Prometheus Monitoring

Prometheus Monitoring: The Pull Approach

In this post, I would like to discuss Prometheus monitoring and its pull-based approach to metric collection. Firstly, let us roll back in time, say ten years, and look at monitoring. For monitoring, traditionally, you can use something like Ganglia. Ganglia was often used to monitor CDN networks involving several PoPs in different geographic locations. However, within this CDN network, the PoPs look the same. The same servers, storage, etc., and only with the difference in the number of transit providers and servers.  Then to alert, we can use Icinga and have this on the back of Ganglia. With this type of monitoring design, we have the infrastructure pushing metrics to the central collectors. The central collectors are in one location, maybe two for backup but often two locations.

 

  • The Challenges

However, as infrastructure grows ( infrastructure does grow at alarming rates ) and the need to push more metrics into Ganglia, you will start to see some issues. For example, with some monitoring systems, the pushing style of the metric collection can cause scalability issues as the number of servers increases. Within this CDN monitoring design, you only have one or two machines that collect the telemetry for all of your infrastructures. So as you scale your infrastructure and throw more data at the system, you have to scale up instead of out. This can be costly and will often hit bottlenecks.

 

Prometheus Monitoring

 

Diagram: Prometheus Monitoring: The Challenges

 

However, you want a monitoring solution to scale your infrastructure growth. As you roll out new infrastructure to meet demands, you want to have monitoring systems that can scale. So as the infrastructure scales, the monitoring system can scale. With Ganglia and Icinga, we also have limited graphing functions. Creating custom dashboards on unique metrics was hard, and there was also no alerting support.  Also, there was no API to get and consume the metric data around that time. So if you wanted to get to the data and consume it in a different system or perform interesting analyses, all of this data is essentially locked into the Ganglia.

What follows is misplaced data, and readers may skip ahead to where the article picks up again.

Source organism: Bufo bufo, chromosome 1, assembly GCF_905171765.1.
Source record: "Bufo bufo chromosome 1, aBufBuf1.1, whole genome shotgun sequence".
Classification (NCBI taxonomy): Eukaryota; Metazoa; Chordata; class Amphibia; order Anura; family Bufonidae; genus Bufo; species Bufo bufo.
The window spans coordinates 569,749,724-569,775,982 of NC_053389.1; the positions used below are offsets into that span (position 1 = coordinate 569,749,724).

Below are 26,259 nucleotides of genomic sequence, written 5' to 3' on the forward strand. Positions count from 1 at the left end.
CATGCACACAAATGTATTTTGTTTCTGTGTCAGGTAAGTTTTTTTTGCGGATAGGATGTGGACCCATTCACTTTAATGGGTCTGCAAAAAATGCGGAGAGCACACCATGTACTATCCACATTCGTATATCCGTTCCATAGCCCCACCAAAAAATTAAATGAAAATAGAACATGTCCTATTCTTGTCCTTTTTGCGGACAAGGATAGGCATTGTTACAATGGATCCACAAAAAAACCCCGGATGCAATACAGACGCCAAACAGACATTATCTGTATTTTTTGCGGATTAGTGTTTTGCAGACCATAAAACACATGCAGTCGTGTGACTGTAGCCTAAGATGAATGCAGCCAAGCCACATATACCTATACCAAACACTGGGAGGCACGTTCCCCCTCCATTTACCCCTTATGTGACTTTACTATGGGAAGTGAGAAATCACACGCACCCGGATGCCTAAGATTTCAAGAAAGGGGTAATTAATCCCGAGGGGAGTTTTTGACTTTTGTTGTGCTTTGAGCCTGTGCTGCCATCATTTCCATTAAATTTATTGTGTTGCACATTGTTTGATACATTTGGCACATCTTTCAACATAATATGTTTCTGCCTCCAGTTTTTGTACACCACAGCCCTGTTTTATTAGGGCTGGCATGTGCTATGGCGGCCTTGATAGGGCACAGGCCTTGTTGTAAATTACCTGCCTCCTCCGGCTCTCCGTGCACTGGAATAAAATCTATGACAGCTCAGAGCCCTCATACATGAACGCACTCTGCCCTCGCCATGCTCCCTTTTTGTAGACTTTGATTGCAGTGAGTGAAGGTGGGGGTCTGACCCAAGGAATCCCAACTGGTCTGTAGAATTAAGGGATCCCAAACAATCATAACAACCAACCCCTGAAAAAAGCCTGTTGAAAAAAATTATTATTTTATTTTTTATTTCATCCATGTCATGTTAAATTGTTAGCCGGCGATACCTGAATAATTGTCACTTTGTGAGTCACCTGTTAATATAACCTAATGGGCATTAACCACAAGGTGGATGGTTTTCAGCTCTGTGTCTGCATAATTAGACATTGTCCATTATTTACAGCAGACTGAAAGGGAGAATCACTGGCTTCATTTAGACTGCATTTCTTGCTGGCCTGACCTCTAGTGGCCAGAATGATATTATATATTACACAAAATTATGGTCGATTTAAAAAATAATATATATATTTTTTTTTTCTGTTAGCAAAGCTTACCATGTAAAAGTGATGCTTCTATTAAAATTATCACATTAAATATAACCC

• The Transitions

Around eight years ago, Ganglia introduced SaaS-based monitoring solutions. These solved some of the problems now with alerting built-in and API to get to the data. However, now there are two systems, and this introduces complexity. The collector and the agents are pushing to the SaaS-based system along with an on-premises design. These systems may need to be managed by two different teams. There can be cloud teams looking after the cloud-based SaaS solution and an on-premises network or security teams looking at the on-premises monitoring. So there is already a communication gap. Not to mention creating a considerable siloed environment in one technology set – monitoring.

Also, questions arise about where to put the metrics in the SaaS-based product or Ganga. For example, we could have different metrics in the same place or the same metrics in only one place. How can you keep track and ensure consistency? Ideally, if you have a dispersed PoP design and expect your infrastructure to grow and plan for the future, you don’t want to have centralized collectors. But unfortunately, most on-premise solutions still have a push-based centralized model. 

Prometheus Monitoring tutorial

Diagram: Prometheus Monitoring Tutorial.

 

Prometheus Monitoring: A Pull-based approach

Then Prometheus came around and offered a new approach to monitoring and can handle millions of metrics on modest hardware. In general, rather than having external services pushing metrics to them. Prometheus uses a pull approach. in comparison to a push approach. Prometheus is a server application that is written in GO. It is an open-source, decentralized monitoring tool but can be centralized when you use the federate option. Prometheus has a server component, and you run this in each environment. You can, if you want, run a Prometheus container in each Kubernetes pod. We use a time-series database for Prometheus monitoring, and every metric is recorded with a timestamp. Prometheus is not a SQL database; you need to use PromQL as its query language. PromQL allows you to query the metrics.